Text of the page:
Sir William Jackson Hooker

Sir William Jackson Hooker

(1785-1865) Sir William Jackson Hooker was a British botanist specalizing in systematics, and was also a botanical illustrator. He began his botany career early studying natural history and became interested in an unusual moss species. He was from a weathly family and could fund his own expeditions. His first foray was to Iceland, but a fire on the ship destroyed all of his collections and notes and almost killed him as well. He was able to recall many details and published a journal about his findings in 1811. From there he traveled to France, Switzerland and northern Italy collecting specimens throughout.

He married in 1815 and shortly thereafter established his own personal herbarium, which became internationally known. He published a number of botanical papers over the next several years and accepted a position at the University of Glasgow in 1820. He helped to establish the Royal Botanic Institution of Glasgow and the Glasgow Botanic Gardens. He became a member of the Royal Swedish Academy of Sciences and Foreign Honorary Member of the American Academy of Arts and Sciences in 1823. He convinced the British government that botanical expeditions should be state-funded.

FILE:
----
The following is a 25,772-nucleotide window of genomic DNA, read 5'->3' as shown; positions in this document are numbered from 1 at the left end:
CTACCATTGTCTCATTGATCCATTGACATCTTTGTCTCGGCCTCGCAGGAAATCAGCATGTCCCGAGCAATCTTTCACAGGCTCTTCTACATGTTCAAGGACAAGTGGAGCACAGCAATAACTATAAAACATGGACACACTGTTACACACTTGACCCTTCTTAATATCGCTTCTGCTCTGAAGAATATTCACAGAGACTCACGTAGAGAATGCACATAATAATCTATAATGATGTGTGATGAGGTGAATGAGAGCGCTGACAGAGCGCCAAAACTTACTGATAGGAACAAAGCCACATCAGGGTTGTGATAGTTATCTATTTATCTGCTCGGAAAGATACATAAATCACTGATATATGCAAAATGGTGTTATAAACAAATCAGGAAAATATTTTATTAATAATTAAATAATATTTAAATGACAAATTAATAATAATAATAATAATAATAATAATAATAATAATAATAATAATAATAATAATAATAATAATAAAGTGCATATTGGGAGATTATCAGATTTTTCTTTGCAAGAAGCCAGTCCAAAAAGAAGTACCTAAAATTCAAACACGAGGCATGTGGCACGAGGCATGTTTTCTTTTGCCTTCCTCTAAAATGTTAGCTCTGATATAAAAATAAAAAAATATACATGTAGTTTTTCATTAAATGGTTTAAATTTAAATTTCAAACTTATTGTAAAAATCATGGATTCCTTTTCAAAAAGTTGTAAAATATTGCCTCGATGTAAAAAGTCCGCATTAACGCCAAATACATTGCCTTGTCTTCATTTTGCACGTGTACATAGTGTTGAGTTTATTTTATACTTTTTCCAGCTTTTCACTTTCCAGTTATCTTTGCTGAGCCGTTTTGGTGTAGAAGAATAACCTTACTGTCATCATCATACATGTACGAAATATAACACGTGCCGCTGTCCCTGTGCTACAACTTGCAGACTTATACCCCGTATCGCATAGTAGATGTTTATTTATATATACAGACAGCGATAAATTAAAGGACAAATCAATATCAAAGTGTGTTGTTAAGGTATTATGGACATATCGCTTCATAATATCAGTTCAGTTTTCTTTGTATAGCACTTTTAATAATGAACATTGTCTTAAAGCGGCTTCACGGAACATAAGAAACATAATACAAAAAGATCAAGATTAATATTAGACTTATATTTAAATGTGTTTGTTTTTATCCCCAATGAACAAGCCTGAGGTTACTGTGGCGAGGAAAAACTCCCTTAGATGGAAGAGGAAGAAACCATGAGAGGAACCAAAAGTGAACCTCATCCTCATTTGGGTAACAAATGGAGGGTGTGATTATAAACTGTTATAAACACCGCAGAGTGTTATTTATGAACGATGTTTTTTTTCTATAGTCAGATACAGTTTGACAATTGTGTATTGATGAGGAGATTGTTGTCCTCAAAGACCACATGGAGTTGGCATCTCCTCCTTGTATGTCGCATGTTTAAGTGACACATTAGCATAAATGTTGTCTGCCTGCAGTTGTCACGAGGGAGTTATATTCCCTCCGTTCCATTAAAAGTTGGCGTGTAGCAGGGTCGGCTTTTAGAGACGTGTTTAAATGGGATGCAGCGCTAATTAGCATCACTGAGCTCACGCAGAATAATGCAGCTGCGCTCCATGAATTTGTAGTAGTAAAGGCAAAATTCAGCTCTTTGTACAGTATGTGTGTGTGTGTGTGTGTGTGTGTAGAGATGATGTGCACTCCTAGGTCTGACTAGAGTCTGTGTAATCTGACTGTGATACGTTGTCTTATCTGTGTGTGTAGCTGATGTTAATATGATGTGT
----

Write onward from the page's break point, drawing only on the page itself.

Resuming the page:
Over time, many botanists submitted specimens to Hooker's personal herbarium, which elevated his public profile. He was knighted by the monarchy in 1836 and was appointed director of the Royal Botanic Gardens, Kew in 1841, the most respected botanical institution in the world. He expanded gardens and the arboretum and established a museum of economic botany.

He died in 1865. His son, Joseph Dalton Hooker, became a highly respected botanist in his own right and succeeded his father at Kew Gardens.

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